Interview with Cat Hall of Dissonance

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Damage, the latest release from Dissonance, builds upon Cat Hall’s talent for bringing pop hooks into dark electronic music and building layered vocal parts, as well as her love for the maxi-single format. The track is a collaboration with Melodywhore, and they ended up with enough remixes for two releases – Damage (1st Assault) and Damage (2nd Assault).

Dissonance began in the early ’90s and caught the attention of Information Society’s Paul Robb, who signed the project to his label Hakatak International. Having released 2 albums, Dissonance (1997) and Reincarnate (2001), Dissonance went on hiatus until Hall revived it in 2015. Dissonance released the darker, more atmospheric Void in 2017 and has since put out a string of maxi-singles.

In an email interview, Hall discussed Damage, the history of Dissonance, and her other projects.

Could you discuss your collaboration with melodywhore? How did that come about, and what was the creative process like?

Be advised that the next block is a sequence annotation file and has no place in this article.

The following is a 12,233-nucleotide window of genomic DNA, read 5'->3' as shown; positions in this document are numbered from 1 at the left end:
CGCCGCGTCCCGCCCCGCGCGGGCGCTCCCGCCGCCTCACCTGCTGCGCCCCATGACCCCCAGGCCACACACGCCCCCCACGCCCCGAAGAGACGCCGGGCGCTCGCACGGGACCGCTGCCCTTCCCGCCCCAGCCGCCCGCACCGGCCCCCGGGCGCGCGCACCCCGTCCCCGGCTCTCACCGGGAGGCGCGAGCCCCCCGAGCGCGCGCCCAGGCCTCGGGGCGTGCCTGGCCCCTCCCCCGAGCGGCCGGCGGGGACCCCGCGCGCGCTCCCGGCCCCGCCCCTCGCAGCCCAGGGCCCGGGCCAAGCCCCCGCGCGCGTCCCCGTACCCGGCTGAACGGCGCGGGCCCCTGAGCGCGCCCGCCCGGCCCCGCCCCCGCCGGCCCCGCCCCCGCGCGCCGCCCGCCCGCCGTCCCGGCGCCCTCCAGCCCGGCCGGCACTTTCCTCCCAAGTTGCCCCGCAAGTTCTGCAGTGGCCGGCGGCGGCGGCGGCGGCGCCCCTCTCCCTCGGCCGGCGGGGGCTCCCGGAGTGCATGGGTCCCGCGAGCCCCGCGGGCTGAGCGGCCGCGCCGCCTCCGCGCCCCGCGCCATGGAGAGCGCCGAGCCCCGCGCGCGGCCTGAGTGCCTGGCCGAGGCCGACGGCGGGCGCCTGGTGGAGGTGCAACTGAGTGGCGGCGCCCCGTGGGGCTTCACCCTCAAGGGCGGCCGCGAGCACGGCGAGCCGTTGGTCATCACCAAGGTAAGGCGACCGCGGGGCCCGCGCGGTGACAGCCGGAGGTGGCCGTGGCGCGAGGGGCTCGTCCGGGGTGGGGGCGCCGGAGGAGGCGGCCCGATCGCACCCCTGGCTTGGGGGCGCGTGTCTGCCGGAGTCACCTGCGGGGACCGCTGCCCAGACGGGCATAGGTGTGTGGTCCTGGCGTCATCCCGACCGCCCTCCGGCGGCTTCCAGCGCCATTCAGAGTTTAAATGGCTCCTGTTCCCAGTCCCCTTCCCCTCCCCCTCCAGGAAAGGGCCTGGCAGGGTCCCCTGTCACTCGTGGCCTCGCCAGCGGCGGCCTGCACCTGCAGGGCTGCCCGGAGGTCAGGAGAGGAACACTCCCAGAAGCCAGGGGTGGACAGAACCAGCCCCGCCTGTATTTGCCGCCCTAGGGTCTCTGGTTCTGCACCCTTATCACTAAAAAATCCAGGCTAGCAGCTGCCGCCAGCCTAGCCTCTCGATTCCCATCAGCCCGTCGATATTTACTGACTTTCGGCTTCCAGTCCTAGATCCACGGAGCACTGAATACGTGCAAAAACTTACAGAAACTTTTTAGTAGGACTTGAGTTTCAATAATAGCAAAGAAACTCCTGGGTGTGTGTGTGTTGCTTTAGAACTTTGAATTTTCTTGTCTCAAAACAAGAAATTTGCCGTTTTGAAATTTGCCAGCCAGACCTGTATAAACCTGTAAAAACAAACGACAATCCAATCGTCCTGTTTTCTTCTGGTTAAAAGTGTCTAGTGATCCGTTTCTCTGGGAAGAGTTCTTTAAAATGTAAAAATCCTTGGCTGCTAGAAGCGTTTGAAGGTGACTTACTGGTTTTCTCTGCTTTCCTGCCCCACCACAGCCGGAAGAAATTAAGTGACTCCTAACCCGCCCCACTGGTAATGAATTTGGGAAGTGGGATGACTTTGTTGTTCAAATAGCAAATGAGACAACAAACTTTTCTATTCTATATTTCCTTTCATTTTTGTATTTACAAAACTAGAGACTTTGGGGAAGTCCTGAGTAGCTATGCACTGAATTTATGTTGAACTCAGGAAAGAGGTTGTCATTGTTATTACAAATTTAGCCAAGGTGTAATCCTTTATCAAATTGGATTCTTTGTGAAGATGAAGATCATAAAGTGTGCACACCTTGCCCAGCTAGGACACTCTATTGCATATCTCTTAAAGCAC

I met melodywhore last Fall on RADIO DARK TUNNEL SITUATION 47I was being interviewed after the release of my Ephemeral Maxi Single.  In the course of the discussion, I talked about wanting to work on some more aggressive tracks, and hey presto!  James sent me this fantastic track to work with.  The music evolved a bit, as I worked on the arrangement.  I essentially took the track and put my stamp on it-  as is usually the case, this involved many, many, many layers of vocals.  Some yells, and some sung in harmonies.  I think there are 16 layers of me in just the chorus alone to get the effect I wanted.  We were both kinda amazed at how easily the track and vocals came together.  There is definitely a chemistry with melodywhore and Dissonance- after listening to James’ other works, he brings a lot of magic to the table.  I really enjoy working with him.  We’ve already released Damage 1st Assault and Damage 2nd Assault, and we’ve decided to start work on an album together.  I value his opinion greatly, and have adopted the habit of sending him most of my work in progress so he can be my sounding board.